In my writing life, I'm constantly analyzing what I read and watch for technique, style, production, storytelling, and quality. I view all of it with a critiquing eye. I want the story to compel me. I want to love the characters and relate to them (whether or not they are villains or heroes). I want the work to please me like a succulent meal pleases me. And that has gotten me to wondering.
I'm thinking about adventure tv shows and specifically the Moonlighting curse (where once the two leads get together romantically, the show starts tanking). Moonlighting famously careened downhill once Maddie and David got together. The stories suffered. The audience seemed to lose interest, and the show didn't last much past Mark Harmon and the entire Baby Hayes storyline. However, I wonder if that was more indicative of this show than it is a global issue with writing, television, and movies.
IMO, there's a ton of fun stuff to mine when the two leads finally kiss and eventually become a couple. The trials and tribulations of relationships can be interesting and exciting to explore. And any show that thinks that's not interesting to people is only skewing towards that younger demographic (that 18-35 or even the 18-24 group) where the first blush of love and infatuation is more stressed than the work and growth that go into making a long-term relationship work.
It is possible that the reason younger audiences enjoy those first blush moments in their entertainment is because younger audiences haven't had time to develop those long term relationships. I wonder if they relate to those sorts of stories more because they themselves might still be more interested in the heat that comes with the anticipation of hooking up. I wonder if older audiences are more able to enjoy how the characters balance an ongoing relationship with the rest of their work, creative, and family lives.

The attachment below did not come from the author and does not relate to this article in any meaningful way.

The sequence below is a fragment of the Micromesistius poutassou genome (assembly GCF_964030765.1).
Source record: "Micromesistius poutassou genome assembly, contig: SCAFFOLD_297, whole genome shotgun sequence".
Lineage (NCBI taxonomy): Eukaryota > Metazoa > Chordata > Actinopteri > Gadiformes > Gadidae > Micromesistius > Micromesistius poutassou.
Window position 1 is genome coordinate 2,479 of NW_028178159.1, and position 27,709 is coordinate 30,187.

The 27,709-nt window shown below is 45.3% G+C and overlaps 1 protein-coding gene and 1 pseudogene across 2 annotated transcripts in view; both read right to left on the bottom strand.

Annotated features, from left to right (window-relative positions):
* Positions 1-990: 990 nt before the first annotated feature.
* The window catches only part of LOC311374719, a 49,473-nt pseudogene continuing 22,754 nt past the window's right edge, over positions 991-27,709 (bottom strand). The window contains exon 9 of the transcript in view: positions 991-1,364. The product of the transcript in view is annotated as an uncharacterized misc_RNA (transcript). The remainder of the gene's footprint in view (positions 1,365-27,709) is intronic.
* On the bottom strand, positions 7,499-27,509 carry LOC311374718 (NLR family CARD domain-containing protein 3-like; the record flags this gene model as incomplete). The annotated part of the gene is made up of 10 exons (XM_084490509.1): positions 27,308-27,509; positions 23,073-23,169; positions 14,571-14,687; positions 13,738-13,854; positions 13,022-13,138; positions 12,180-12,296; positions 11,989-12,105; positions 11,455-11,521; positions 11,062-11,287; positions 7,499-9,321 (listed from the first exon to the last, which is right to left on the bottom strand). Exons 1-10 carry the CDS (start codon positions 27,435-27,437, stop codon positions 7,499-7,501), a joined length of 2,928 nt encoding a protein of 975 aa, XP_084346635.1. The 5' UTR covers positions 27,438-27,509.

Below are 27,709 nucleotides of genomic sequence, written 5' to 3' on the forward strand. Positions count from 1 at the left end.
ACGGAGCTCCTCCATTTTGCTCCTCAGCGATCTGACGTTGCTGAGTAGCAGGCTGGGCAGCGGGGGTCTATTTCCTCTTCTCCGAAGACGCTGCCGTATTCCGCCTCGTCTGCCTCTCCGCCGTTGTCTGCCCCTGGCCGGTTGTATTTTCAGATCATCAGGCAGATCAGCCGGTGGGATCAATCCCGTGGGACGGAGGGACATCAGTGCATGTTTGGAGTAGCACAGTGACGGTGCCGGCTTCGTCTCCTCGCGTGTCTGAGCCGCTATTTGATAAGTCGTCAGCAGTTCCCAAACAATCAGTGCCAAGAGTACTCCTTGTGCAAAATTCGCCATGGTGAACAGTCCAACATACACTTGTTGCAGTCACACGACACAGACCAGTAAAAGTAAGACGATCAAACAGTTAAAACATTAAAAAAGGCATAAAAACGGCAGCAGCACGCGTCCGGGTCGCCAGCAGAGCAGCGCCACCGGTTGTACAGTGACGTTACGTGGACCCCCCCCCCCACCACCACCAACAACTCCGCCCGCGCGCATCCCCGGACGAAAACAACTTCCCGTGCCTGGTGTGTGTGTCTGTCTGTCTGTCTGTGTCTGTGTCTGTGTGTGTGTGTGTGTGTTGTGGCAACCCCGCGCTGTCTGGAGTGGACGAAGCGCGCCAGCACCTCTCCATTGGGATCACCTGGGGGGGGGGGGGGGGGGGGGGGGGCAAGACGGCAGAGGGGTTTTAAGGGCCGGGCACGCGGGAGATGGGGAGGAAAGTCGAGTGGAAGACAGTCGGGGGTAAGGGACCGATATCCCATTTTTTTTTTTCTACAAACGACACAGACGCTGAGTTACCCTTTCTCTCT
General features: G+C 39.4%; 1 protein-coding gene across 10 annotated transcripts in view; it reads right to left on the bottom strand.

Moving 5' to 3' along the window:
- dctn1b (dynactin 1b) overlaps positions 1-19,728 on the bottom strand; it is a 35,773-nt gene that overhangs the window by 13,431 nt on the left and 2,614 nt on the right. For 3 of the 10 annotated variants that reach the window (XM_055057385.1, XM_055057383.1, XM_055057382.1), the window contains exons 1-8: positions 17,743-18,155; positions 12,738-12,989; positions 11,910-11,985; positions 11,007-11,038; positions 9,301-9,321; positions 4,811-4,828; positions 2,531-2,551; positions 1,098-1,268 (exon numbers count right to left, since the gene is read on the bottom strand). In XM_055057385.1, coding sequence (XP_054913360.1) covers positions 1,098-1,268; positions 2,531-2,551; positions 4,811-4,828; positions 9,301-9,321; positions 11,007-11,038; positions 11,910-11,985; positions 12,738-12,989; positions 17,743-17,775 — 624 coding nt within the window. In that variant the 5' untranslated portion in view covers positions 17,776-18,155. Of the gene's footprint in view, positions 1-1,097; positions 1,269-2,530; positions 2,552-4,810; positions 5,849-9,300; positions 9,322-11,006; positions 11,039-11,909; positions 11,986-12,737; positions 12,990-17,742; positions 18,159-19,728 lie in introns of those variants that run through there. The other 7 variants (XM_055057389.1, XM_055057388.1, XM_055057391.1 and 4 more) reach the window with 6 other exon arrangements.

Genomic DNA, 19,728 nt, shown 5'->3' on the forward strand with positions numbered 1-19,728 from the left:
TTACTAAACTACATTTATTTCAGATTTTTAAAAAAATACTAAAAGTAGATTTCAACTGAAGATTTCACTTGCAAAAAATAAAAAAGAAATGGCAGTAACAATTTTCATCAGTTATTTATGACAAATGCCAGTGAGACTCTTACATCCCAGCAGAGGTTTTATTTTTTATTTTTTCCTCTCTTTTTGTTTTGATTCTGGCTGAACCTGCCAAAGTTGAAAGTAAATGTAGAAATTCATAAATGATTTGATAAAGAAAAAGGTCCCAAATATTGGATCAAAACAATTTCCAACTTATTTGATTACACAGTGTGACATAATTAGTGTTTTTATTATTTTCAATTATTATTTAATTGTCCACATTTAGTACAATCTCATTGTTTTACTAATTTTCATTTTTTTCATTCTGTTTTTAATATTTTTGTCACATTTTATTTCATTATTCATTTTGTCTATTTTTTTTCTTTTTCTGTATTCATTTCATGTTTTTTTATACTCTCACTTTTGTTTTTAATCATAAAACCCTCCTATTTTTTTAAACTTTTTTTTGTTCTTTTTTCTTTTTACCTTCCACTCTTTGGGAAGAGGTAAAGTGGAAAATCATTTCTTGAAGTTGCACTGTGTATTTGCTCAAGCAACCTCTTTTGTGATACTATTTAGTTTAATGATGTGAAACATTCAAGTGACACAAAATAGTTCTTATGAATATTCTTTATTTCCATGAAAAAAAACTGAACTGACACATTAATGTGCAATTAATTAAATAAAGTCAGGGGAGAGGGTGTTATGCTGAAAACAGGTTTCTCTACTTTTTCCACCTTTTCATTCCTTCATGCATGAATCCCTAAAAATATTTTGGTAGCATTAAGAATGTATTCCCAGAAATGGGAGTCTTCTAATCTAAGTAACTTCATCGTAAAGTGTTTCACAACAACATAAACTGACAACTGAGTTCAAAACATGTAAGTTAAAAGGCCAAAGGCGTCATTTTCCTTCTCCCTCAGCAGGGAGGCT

As an example, I believe a number of tv writers have panned Castle this year. The criticism comes in part because not only have they hooked up, but the two leads are married (and others started panning it once they finally engaged in a romantic relationship at all). I don't think the show has suffered due to this development. In fact, how much Castle and Beckett love each other only makes the show more fun to watch. Plus, now the actors, neither of whom are slouches when it comes to talent, get to portray their love, their worry, and the lengths to which they will go to protect and care for their partners.
This all gets me to wondering if the reason the Moonlighting curse was a curse was not so much that David Addison and Maddie Hayes got together as it was that the writing suffered and that Cybil Shepherd and Bruce Willis apparently despised working together. On some level, you can't hide that animosity no matter how talented you an actor you are.
Personally, I'd like to see more stories that tackle what happens once the leads hook up. Don't get me wrong. I like that "will they/won't they" paradigm. It's fun and generally, I keep enjoying it until the leads do start seeing each other/admit their feelings. To take it further, I'd like to see shows tackle those developments in a substantive way. I'd like to see how the characters learn and grow and relate to one another while they also solve crimes or run super fast or shoot arrows at bad guys.
It makes for fun viewing and it gives me something to sink my teeth into that satisfies me on a more meaningful level. I hope more shows will adopt this paradigm.